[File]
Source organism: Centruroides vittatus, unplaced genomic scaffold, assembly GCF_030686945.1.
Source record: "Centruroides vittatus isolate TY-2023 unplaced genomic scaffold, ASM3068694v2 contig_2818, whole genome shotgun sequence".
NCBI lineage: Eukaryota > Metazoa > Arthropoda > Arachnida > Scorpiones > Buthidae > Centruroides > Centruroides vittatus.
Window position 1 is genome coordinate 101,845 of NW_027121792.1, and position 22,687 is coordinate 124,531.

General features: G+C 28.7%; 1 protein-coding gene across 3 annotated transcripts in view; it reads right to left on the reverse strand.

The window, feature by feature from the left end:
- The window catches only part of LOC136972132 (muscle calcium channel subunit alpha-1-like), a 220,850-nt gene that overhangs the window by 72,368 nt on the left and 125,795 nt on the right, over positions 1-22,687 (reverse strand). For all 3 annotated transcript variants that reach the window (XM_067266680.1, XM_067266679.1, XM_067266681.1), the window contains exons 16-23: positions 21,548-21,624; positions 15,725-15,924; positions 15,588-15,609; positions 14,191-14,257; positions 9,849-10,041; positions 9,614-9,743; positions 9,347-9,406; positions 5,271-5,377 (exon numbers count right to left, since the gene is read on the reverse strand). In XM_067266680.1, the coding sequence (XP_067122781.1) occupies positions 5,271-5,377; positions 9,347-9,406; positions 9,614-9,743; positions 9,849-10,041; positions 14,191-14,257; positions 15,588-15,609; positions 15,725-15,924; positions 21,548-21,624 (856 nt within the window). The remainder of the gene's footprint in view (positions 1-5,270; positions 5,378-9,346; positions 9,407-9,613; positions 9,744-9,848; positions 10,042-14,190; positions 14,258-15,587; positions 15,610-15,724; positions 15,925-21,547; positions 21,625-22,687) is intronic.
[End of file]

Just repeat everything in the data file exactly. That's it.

Source organism: Centruroides vittatus, unplaced genomic scaffold, assembly GCF_030686945.1.
Source record: "Centruroides vittatus isolate TY-2023 unplaced genomic scaffold, ASM3068694v2 contig_2818, whole genome shotgun sequence".
NCBI lineage: Eukaryota > Metazoa > Arthropoda > Arachnida > Scorpiones > Buthidae > Centruroides > Centruroides vittatus.
Window position 1 is genome coordinate 101,845 of NW_027121792.1, and position 22,687 is coordinate 124,531.

General features: G+C 28.7%; 1 protein-coding gene across 3 annotated transcripts in view; it reads right to left on the reverse strand.

The window, feature by feature from the left end:
- The window catches only part of LOC136972132 (muscle calcium channel subunit alpha-1-like), a 220,850-nt gene that overhangs the window by 72,368 nt on the left and 125,795 nt on the right, over positions 1-22,687 (reverse strand). For all 3 annotated transcript variants that reach the window (XM_067266680.1, XM_067266679.1, XM_067266681.1), the window contains exons 16-23: positions 21,548-21,624; positions 15,725-15,924; positions 15,588-15,609; positions 14,191-14,257; positions 9,849-10,041; positions 9,614-9,743; positions 9,347-9,406; positions 5,271-5,377 (exon numbers count right to left, since the gene is read on the reverse strand). In XM_067266680.1, the coding sequence (XP_067122781.1) occupies positions 5,271-5,377; positions 9,347-9,406; positions 9,614-9,743; positions 9,849-10,041; positions 14,191-14,257; positions 15,588-15,609; positions 15,725-15,924; positions 21,548-21,624 (856 nt within the window). The remainder of the gene's footprint in view (positions 1-5,270; positions 5,378-9,346; positions 9,407-9,613; positions 9,744-9,848; positions 10,042-14,190; positions 14,258-15,587; positions 15,610-15,724; positions 15,925-21,547; positions 21,625-22,687) is intronic.